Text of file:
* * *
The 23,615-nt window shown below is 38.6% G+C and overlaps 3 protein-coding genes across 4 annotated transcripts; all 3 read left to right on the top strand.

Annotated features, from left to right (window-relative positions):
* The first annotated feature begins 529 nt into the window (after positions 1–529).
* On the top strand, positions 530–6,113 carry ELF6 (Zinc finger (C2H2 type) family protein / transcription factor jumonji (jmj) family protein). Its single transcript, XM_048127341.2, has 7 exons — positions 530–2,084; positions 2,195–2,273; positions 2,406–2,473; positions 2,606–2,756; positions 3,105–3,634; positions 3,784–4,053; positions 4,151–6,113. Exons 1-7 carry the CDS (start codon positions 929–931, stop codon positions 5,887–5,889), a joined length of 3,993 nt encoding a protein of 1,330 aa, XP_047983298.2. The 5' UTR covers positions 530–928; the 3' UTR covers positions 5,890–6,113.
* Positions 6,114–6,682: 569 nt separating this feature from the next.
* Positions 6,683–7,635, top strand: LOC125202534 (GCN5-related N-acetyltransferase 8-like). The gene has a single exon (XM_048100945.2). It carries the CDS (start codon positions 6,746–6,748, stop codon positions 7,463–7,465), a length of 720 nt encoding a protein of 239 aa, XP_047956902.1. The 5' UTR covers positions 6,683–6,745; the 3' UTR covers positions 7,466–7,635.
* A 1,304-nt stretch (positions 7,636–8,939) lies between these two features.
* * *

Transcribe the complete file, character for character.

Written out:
The 23,615-nt window shown below is 38.6% G+C and overlaps 3 protein-coding genes across 4 annotated transcripts; all 3 read left to right on the top strand.

Annotated features, from left to right (window-relative positions):
* The first annotated feature begins 529 nt into the window (after positions 1–529).
* On the top strand, positions 530–6,113 carry ELF6 (Zinc finger (C2H2 type) family protein / transcription factor jumonji (jmj) family protein). Its single transcript, XM_048127341.2, has 7 exons — positions 530–2,084; positions 2,195–2,273; positions 2,406–2,473; positions 2,606–2,756; positions 3,105–3,634; positions 3,784–4,053; positions 4,151–6,113. Exons 1-7 carry the CDS (start codon positions 929–931, stop codon positions 5,887–5,889), a joined length of 3,993 nt encoding a protein of 1,330 aa, XP_047983298.2. The 5' UTR covers positions 530–928; the 3' UTR covers positions 5,890–6,113.
* Positions 6,114–6,682: 569 nt separating this feature from the next.
* Positions 6,683–7,635, top strand: LOC125202534 (GCN5-related N-acetyltransferase 8-like). The gene has a single exon (XM_048100945.2). It carries the CDS (start codon positions 6,746–6,748, stop codon positions 7,463–7,465), a length of 720 nt encoding a protein of 239 aa, XP_047956902.1. The 5' UTR covers positions 6,683–6,745; the 3' UTR covers positions 7,466–7,635.
* A 1,304-nt stretch (positions 7,636–8,939) lies between these two features.